"It's difficult to know what is going to happen, but be sure they will never start again, and The Breeze will leave Rochester within a few months," he said, using the ferry's nickname. "It's impossible to start again because nobody will trust new owners."

He is among those who helped bring the Spirit of Ontario to Rochester, only to have a falling out with CATS.

Bills come due

Manoe said he never got paid the $6,283 he is owed for his work. Manoe, who supplied the Democrat and Chronicle with copies of e-mails back and forth demanding his money, doesn't expect to ever see that cash. Others are wondering, too.

CATS owes the U.S. St. Lawrence Seaway Pilots' Association $26,000 for pilot services, or more than a week's worth. The company also owes about $25,000 to the Great Lakes Pilotage Authority in Cornwall, Ontario.

"We're taking steps to protect our position," said Ron Jacobs, controller with the Seaway Pilots' Association. "We're looking at possibly filing a lien if we have to."

Robert Lemire, chief executive officer of the Great Lakes Pilotage Authority, said his agency has been unable to contact CATS about the outstanding bill.

CATS also owes money to Hornblower Marine Services Inc., an Indiana-based company that helps run marine operations.

Hornblower and CATS parted ways about two weeks ago, with several workers from both companies saying it was because CATS couldn't pay its bills.

But Hornblower President John Waggoner and CATS President Cornel Martin said the relationship ended because CATS no longer needed the marine company's help.

"I guess without going into lengthy detail, HMS is no longer involved in the operation of the Spirit of Ontario, and we left on good terms," said Waggoner, who declined to say how much the company is owed. Martin said CATS is paying installments.

Frank McKeown, president of Corporate 800 in Tampa, Fla., a telecommunications company, said CATS owes his company $16,000. Corporate 800 handled overflow telephone calls for the ferry company in July and August.

"We pulled their chestnuts out of the fire," McKeown said, referring to customer complaints about getting through to CATS. He said the company has not responded to calls or letters.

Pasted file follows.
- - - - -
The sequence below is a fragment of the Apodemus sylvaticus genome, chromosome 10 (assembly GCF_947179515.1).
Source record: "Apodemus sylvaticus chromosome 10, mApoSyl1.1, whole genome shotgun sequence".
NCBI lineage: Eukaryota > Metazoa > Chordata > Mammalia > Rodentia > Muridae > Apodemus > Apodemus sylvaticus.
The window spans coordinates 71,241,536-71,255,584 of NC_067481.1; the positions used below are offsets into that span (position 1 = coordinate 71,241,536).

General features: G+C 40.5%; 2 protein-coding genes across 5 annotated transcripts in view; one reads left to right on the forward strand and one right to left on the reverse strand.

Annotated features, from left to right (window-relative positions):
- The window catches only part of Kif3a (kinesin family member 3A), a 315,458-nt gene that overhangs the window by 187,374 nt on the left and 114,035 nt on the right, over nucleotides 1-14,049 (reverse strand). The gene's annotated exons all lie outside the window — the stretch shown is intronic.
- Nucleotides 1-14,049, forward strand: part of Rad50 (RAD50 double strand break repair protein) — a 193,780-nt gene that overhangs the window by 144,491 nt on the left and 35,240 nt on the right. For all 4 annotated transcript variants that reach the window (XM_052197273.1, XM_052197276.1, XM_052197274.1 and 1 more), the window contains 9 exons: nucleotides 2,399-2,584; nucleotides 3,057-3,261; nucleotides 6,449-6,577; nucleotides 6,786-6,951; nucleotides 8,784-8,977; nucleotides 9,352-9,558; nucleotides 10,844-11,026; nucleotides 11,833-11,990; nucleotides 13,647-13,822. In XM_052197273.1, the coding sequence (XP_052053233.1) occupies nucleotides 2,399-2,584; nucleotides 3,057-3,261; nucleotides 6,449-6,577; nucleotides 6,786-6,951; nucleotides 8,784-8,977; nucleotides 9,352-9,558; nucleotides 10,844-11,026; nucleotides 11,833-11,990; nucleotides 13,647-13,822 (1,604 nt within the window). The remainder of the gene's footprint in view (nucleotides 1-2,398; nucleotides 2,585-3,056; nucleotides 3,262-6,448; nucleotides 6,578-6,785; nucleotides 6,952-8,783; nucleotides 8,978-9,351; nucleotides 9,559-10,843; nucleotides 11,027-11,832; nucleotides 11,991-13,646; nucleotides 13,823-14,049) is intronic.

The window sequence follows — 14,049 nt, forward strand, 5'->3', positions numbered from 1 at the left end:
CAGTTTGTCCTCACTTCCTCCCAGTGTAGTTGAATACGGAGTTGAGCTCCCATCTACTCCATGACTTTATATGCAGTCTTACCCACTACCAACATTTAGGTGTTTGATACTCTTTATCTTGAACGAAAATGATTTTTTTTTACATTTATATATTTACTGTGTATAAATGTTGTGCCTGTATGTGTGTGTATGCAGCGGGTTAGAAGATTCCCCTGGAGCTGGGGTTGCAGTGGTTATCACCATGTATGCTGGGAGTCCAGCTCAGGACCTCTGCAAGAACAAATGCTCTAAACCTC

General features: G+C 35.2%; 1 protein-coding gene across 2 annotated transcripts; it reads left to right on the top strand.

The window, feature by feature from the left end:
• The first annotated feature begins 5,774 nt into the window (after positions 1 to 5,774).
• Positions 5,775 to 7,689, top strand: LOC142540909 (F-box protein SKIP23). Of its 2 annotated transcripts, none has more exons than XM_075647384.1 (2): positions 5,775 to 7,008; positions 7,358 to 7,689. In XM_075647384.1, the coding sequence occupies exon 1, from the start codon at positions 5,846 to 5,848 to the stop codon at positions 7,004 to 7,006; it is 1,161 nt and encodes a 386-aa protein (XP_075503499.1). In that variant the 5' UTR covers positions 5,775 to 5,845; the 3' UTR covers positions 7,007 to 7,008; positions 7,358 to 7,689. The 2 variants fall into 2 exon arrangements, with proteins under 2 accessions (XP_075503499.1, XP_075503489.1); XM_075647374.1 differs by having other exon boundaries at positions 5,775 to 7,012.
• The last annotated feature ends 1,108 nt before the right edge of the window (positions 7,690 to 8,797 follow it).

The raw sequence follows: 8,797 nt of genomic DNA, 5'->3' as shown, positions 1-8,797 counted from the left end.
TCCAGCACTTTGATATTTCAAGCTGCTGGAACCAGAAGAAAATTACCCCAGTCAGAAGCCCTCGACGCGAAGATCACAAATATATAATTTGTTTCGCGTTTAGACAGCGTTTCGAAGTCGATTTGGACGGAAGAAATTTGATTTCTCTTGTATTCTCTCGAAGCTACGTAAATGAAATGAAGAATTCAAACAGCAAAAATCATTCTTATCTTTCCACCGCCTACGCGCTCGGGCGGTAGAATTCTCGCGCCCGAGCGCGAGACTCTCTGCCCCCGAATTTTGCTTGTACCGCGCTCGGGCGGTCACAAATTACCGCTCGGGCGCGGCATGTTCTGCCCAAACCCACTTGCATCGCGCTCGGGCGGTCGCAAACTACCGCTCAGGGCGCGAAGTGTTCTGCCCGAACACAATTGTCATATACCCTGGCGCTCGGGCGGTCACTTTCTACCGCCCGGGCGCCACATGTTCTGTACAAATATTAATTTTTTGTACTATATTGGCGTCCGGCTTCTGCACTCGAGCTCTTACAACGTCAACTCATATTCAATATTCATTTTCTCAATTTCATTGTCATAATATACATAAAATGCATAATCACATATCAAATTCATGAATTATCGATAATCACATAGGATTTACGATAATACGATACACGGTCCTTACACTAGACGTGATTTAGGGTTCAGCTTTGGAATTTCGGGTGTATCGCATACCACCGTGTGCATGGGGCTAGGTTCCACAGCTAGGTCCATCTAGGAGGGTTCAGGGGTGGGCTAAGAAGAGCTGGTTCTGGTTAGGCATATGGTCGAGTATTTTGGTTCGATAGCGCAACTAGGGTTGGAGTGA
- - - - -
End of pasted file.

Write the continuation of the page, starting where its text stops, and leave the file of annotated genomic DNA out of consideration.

Martin disputes McKeown's claim. CATS was unhappy with Corporate 800's service, believes it was overcharged and is challenging the bill, Martin said.

For its part, CATS says the ferry fell victim to issues outside its control, including a highly publicized accident and government regulations.

The company's primary lender, Netherlands-based bank ABN Amro, has not returned calls for comment. Another financial backer, the Australia-based Export Finance and Insurance Corp., initially didn't know the service had shut down.

Officials of Export Finance and Insurance will be in Toronto and Rochester over the next two weeks to talk with the company and city leaders.

"It's a sad thing for Rochester if it closes down," said Henry S. Stewart of Greece, who has ridden on the ferry. "It was nice to see us connected with the city of Toronto."

But even if the ship does resume sailing, there is concern that public confidence has been eroded so much that no one will want to ride it again.

Business plan faulted

CATS' business plan has come under severe attack since the ferry shut down.

The company wanted to draw its core passengers from a pool of 9.6 million people living in the "Golden Horseshoe" — a region that runs from Ontario, Canada, through Rochester to Syracuse. The voyage was sold to the public as a vacation — a ride on a cruise ship as opposed to a ferry.

Eighty-five percent of its business was supposed to be leisure travelers, with the rest business and commercial traffic.

Documents given to the State Infrastructure Bank in 2002 showed that CATS expected 662,956 passengers to ride the ship in its first year — only 42 percent of its capacity. The company expected to carry 159,777 cars, 4,067 tour buses and 12,202 trucks in the first year.

Even before the ferry sailed, skeptics called those numbers too optimistic.

But it has been the series of problems since the ferry started operation that has given critics ammunition.

CATS has complained that it was not allowed to carry commercial trucks, it had to pay Canadian customs fees, that pilot fees were higher than expected and that no permanent terminal has been built in Toronto for the ferry.

The U.S. and Canadian governments reneged on promises, it says — an allegation that government officials deny.

But the bottom line, critics say, is that these issues weren't resolved before the service started.

"I do not take that as a sign of good management," said Bob Barbato, an associate professor of management and the director of the Small Business Institute at Rochester Institute of Technology's College of Business.

Indeed, a February 2001 proposal submitted to the city indicated the company expected to pay about $875,000 a year in Canadian customs fees.

"CATS does anticipate the payment of additional service fees related to Canadian customs and immigrations but will seek federal or provincial funding to reduce or eliminate that cost," the document says.

Ferry's successes

CATS and its supporters point to the 140,000 passengers who rode the ferry in less than three months to show that the business can be successful.

A lack of passengers wasn't a reason for shutting down the service, the company said. But can the ferry recover from this round of bad publicity? Many believe it can.

"As far as the public is concerned, people are still going to be excited about it," said Wendy Wright, professor of public administration at the State University College at Brockport.

Barbato agreed.

"The answer is almost always yes, you can recover from these things," he said.

"But every time that you demonstrate an inability to follow through on expectations and promises, you don't just lose customers but you position yourself for future dissatisfaction when even little things go wrong."